Your Pregnancy Week-by-Week - 14 Weeks Pregnant

Baby is standing up straight
Your infant is jumping and bounding as he or she develops. She's the size of a navel orange or your clenched fist now, and she's always moving — and those motions are nothing like the jerky twitches of the previous trimester (though you won't feel any of them for weeks). They've been more balletic, sleek, and flowing.
When it comes to ballet, you'll have to wait years before you start nagging your child to stand up straight — but, believe it or not, she's doing it right now, without prompting! No more slouching; your baby's neck is lengthening, causing her head to stand more straight. Your fetus would look more straightened out as a result of this.
14 weeks pregnant is how many months?
You're in month 4 of your pregnancy if you're 14 weeks old. There are just 5 months left!
Baby's sprouting hair and lanugo
By week 14 of pregnancy, the baby's brows will be filled in and hair may be sprouting (though the final color will not be decided before birth).
However, hair development is not confined to the baby's head. She also has a downy coat of hair called lanugo, which is mostly for comfort. You won't have to think about giving birth to a monkey: Later in your pregnancy, when fat accumulates — the baby's fat, not yours — Most of the lanugo sheds as it takes over the job of keeping your little bean wet. Some infants, particularly those born prematurely, have a fuzzy coating when they are delivered, but it fades easily.
This week's highlights include a roof of her own — inside your baby's mouth, to be precise — as well as some digestive system activity: Meconium, the waste that will make up her first bowel movement since birth, is being formed by her intestines.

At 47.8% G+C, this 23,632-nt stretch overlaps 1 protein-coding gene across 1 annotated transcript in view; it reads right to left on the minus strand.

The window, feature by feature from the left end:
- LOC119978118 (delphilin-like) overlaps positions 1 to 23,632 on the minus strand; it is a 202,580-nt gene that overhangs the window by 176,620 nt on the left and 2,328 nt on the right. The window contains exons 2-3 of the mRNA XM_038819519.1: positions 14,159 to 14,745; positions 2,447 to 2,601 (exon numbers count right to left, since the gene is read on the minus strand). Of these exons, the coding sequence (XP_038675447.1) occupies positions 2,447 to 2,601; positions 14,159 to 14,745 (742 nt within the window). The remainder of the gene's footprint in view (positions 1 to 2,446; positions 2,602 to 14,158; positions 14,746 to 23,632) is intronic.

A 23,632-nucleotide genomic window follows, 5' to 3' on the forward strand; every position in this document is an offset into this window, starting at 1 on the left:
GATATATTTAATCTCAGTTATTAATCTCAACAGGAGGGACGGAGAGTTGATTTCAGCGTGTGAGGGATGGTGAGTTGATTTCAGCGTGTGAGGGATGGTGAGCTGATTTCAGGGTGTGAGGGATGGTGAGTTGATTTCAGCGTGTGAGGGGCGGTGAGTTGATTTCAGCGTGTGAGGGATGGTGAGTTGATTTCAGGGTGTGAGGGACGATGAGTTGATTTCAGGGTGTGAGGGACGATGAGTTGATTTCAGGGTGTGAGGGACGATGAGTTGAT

Your Body at Week 14
One down, two to go!
Welcome to the second trimester, which is (almost) everyone's favorite, and for good cause! You're probably feeling a little peppier and a lot more human when the first trimester pregnancy woes disappear. Hopefully, your breasts aren't as tender as they were in the previous trimester, and your stamina level is returning.
There's even more good news on the way: less morning sickness and less visits to the bathroom. Much better, it may be time to start shopping at pregnancy boutiques when you're beginning to display — rather than looking like you've had too much lunch.
Since your uterus is rising out of the pelvic area and into the lower belly, this is the case. If you push down just above your pelvic bone in your lower abdomen, you may be able to feel the tip of your uterus, called the fundus. Isn't it incredible?
Your 14 weeks pregnant belly
Now that you're finally in the second trimester, it's probably time to start looking for maternity wear, as many women start to look overweight and "pop" about this time.
But keep in mind that your 14-week-pregnant belly, no matter how big or tiny, is perfectly natural. Pregnant women bear their babies in various ways based on their height and figure, as well as whether or not this is their first birth. So take a deep breath and relax, recognizing that your baby bump at 14 weeks is fine, no matter how it happens! Of course, if you have any concerns, contact the healthcare provider.
Staying healthy
You're more vulnerable to colds, measles, and other bugs when you're pregnant, as if you didn't have plenty to deal with now. That's how your immune system is suppressed during birth to prevent your fetus, which is a foreigner to your body, from being rejected.
It's important to indulge in some germ warfare if you want to remain safe. The best defense is a powerful offensive now more than ever, particularly when germs are spread around the office or home like canapés.
Wash your hands often — and have liquid sanitizer on hand in case a sink isn't available — don't share water, snacks, or toothbrushes, and stay away from sick people like the plague. It's perfectly acceptable to confine a sick partner to the sofa.
If you think you've contracted something, see the doctor as soon as possible, and he or she will handle you according to your unique needs. Antibiotics are used to cure bacterial infections. They're ineffective against infections and colds, so don't be afraid to take them if you've learned the medications aren't healthy during breastfeeding. Many are, and the safest treatment for your kid is to get better quickly.